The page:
Chaudhry calls that argument flawed. “You cannot compare athletics to other programs where spots are open to both genders,” she says. “In athletics, you have sex-segregated teams, so the school has to decide at the outset how many opportunities it’s going to provide to men and how many it’s going to provide to women. Therefore, you need some way to distribute those opportunities fairly. I can’t think of a better, more equitable way than to say, ‘How many men and how many women do we have enrolled?’ and then divide the opportunities accordingly.”
Moyer, however, believes his group does have a better way. “We’re asking the Department of Education to get rid of proportionality and measure interest instead,” he says. “Do surveys and interviews, look at high school participation rates and intramural participation rates, and then divide athletic opportunities according to interest.”
Measuring interest is one way of complying with Title IX, but throwing out proportionality is a dangerous idea, Chaudhry believes, because lack of opportunities in the past can often masquerade as lack of interest now.
“The NWCA says the fact that women are not coming out in larger numbers means they are not interested,” she says. “We say that it reflects the fact that they have not historically been given opportunities. When women were 10 percent of the athletes, people argued that girls and women just didn’t want to play. After Title IX began, women’s participation grew dramatically, but at every step along the way, people have said, ‘That’s it—that’s all the women who are interested.’ The argument was there at 20 percent, and 30 percent, and it’s still there at 40 percent. But as women’s opportunities have grown, women’s participation has grown. If you try to measure interest apart from opportunity, all you end up measuring is the existing discrimination.”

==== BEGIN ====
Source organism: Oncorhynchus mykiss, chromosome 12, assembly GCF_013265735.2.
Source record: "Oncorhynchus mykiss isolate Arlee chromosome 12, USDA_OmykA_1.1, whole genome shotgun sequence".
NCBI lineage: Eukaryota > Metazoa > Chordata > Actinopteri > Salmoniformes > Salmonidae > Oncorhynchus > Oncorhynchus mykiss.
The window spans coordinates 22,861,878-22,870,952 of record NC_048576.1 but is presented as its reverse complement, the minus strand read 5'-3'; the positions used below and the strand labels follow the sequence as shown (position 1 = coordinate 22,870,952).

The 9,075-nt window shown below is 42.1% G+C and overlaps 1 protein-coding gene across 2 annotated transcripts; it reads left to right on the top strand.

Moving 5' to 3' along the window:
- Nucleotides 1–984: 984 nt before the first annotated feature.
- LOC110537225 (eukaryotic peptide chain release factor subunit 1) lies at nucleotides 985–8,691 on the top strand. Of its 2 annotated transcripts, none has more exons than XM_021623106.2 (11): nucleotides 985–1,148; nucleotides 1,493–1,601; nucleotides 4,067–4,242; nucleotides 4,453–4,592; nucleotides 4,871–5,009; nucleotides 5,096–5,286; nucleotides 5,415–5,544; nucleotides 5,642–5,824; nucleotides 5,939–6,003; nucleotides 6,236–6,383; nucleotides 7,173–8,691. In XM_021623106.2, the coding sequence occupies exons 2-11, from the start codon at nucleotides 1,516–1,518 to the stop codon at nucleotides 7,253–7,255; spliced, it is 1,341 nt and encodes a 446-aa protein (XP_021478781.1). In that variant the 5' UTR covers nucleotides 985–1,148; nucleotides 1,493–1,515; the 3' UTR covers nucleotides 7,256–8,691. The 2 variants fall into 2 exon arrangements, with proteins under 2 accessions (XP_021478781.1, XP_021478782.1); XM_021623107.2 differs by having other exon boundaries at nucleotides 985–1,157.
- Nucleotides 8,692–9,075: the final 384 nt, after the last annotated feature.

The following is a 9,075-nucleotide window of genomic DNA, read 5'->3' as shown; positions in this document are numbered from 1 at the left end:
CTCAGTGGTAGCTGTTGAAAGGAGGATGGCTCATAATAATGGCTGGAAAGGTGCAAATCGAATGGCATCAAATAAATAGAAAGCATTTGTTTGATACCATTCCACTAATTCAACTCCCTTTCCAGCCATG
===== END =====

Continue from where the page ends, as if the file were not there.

The next step for the NWCA is to ask the entire D.C. Circuit Court to hear the case, hoping that the complete court will overturn the decision of the three-judge panel. The court can choose to hear or not hear the case. After that, Moyer says his group is prepared to take their case to the Supreme Court. However, the Supreme Court would be unlikely to agree to hear the case, Chaudhry says. “The Supreme Court typically gets involved when there has been controversy among the lower courts,” she says. “All the circuit courts have basically said the same thing in this case.”
In other Title IX news, the Supreme Court has agreed to hear a case involving a high school girls’ basketball coach who claims he was fired in retaliation for complaining that his team was not treated as well as the school’s boys’ team.
The plaintiff in the case, Roderick Jackson, was hired as Head Girls’ Basketball Coach at Ensley (Ala.) High School, a part of the Birmingham City School District, in 1999. Jackson says he immediately noticed glaring discrepancies in the treatment of male and female athletes. Girls practiced in an old gym with wooden backboards, bent rims, and no heat, Roderick says, while boys practiced in a new gym. The boys traveled to road games by bus, while the girls had to find their own transportation. And the athletics budget went almost entirely to the boys’ team, which was also allowed to keep gate receipts and concessions profits generated at its games, while the girls received almost no funding and were forced to turn their gate receipts and concessions profits over to the school.